While zone-melted (ZM) Bi2Te3 is a standard commercially available thermoelectric (TE) material, it suffers from not being sufficiently mechanically robust due to the presence of the van der Waals bonded Te-Te layers that reduce the product yield and compromise operational reliability. Polycrystalline materials prepared by powder metallurgy techniques exhibit improved mechanical properties but usually lose the desired texture exhibited by ZM ingots, and this affects their TE performance. It is highly desirable to be able to fabricate Bi2Te3-based bulk materials with anisotropies similar to a single crystal, yet being mechanically strong as the polycrystalline specimens. Herein, we combine for the first time the thermal explosion technique with selective laser melting (SLM) to synthesize the highly textured p-type Bi0.4Sb1.6Te3 bulk material. Structural analysis (FESEM and XRD) indicates that the slender columnar grains grew along the building direction (BD) of the structure and the orientation factor reached up to 0.9, close to that representing a single crystal. TEM images revealed a high density of dislocations inside the grains. Since the printed compound has a high degree of texture, the TE and mechanical properties exhibit a highly anisotropic behavior. The maximum ZT of annealed samples parallel to the BD was 1.1, similar to that of the single crystal. However, the compressive strength of the structure reached up to 91 MPa, some 2.5 times the strength of a typical single crystal (37 MPa), and even higher than that of Spark Plasma Sintered (SPS) polycrystalline samples (80 MPa). Meanwhile, the mechanical cutting performance was much superior compared to that of the ZM ingot, and TE legs could be cut to sizes as small as 0.2 mm. A micro-TE module assembled using SLM-printed high performance p-type BiSbTe and SPS-compacted n-type BiTeSe materials showed the maximum cooling temperature difference of 62 °C. The work provides a facile and effective solution for preparation of Bi2Te3-based materials with high texture, robust mechanical properties, and excellent TE performance. As such, it lays a solid foundation for rapid in situ 3D printing of Bi2Te3-based micro-TE devices.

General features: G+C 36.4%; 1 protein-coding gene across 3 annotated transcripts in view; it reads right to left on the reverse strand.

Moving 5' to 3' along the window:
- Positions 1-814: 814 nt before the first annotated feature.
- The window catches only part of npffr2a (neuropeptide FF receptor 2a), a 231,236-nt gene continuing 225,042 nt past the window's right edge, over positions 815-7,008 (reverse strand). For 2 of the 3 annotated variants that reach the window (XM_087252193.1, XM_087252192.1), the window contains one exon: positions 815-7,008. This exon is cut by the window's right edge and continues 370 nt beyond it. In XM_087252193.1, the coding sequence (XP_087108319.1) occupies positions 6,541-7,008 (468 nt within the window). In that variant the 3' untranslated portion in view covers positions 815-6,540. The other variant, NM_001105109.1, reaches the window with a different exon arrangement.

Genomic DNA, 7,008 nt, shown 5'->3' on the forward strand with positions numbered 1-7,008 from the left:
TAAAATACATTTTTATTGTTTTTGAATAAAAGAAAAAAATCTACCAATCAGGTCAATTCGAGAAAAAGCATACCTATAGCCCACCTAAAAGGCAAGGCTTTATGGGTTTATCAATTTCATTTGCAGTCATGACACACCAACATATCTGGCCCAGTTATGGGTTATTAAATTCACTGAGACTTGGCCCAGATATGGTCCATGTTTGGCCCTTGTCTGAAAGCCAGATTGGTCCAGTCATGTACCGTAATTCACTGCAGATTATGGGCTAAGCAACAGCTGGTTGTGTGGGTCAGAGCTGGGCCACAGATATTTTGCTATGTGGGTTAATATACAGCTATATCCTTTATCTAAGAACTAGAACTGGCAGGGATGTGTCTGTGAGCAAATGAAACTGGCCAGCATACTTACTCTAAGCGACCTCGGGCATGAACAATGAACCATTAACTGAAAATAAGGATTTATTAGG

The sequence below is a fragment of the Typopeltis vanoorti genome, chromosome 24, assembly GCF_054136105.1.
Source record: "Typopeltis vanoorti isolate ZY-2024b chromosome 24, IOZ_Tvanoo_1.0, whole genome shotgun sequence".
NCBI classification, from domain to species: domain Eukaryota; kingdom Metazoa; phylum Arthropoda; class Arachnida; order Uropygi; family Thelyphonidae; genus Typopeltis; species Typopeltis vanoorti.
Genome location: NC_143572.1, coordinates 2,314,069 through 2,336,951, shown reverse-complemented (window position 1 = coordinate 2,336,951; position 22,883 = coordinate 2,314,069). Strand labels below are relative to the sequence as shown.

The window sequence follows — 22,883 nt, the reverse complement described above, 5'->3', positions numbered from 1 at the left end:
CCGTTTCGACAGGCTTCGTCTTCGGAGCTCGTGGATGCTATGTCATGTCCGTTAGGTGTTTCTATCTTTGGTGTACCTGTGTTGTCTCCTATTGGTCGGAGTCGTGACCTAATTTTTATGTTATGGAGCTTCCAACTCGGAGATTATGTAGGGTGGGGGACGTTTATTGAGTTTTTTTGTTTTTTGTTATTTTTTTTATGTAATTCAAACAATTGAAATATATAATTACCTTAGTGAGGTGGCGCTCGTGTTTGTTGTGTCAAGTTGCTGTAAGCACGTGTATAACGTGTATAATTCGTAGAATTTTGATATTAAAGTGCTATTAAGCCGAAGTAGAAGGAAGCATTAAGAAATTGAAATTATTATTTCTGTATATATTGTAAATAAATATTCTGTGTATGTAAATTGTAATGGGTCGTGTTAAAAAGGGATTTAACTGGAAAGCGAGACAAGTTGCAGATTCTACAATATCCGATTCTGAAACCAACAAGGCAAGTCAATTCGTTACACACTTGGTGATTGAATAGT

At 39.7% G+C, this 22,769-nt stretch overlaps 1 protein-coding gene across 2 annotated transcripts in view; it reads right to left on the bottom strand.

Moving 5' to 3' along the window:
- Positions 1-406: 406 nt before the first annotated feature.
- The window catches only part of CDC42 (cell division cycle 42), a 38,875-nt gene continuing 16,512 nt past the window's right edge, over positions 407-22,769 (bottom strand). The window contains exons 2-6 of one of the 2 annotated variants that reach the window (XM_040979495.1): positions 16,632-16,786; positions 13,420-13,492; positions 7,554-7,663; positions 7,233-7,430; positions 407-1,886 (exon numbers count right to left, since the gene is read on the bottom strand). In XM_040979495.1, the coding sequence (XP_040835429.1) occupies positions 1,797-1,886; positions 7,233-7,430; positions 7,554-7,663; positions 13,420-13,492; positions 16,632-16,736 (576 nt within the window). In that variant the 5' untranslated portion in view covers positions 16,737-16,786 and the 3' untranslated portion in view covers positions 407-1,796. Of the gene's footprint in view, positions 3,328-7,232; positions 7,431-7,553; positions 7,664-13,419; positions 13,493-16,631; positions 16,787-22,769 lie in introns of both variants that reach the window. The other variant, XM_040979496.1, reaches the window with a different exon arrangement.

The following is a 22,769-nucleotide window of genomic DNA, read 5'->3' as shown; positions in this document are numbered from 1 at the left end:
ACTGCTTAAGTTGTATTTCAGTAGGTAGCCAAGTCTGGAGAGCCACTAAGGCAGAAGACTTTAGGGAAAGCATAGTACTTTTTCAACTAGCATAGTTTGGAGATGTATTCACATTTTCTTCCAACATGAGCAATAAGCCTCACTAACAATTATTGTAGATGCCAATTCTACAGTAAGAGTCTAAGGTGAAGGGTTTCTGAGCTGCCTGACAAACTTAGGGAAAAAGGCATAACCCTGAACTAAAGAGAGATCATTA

ASJC Scopus subject areas
- Environmental Chemistry
- Renewable Energy, Sustainability and the Environment
- Nuclear Energy and Engineering